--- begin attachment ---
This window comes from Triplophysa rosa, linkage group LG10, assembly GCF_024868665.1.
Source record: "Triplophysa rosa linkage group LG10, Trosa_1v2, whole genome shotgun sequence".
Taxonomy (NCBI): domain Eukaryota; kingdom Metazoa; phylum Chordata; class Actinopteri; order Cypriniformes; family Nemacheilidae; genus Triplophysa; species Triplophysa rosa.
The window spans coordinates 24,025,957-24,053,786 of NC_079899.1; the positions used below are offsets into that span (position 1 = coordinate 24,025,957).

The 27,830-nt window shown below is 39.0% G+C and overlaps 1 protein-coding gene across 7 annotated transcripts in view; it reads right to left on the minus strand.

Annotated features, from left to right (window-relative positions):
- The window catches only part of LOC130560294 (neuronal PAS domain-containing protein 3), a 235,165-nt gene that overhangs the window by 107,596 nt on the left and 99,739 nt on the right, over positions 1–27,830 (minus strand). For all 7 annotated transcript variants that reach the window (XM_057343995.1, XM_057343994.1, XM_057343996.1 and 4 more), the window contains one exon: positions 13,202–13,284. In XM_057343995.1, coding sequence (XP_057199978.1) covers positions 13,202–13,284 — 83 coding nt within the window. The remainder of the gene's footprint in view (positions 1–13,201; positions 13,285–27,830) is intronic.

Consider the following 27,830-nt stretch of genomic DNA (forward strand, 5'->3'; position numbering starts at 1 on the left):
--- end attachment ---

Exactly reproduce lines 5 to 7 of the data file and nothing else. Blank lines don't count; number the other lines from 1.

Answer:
The 27,830-nt window shown below is 39.0% G+C and overlaps 1 protein-coding gene across 7 annotated transcripts in view; it reads right to left on the minus strand.

Annotated features, from left to right (window-relative positions):
- The window catches only part of LOC130560294 (neuronal PAS domain-containing protein 3), a 235,165-nt gene that overhangs the window by 107,596 nt on the left and 99,739 nt on the right, over positions 1–27,830 (minus strand). For all 7 annotated transcript variants that reach the window (XM_057343995.1, XM_057343994.1, XM_057343996.1 and 4 more), the window contains one exon: positions 13,202–13,284. In XM_057343995.1, coding sequence (XP_057199978.1) covers positions 13,202–13,284 — 83 coding nt within the window. The remainder of the gene's footprint in view (positions 1–13,201; positions 13,285–27,830) is intronic.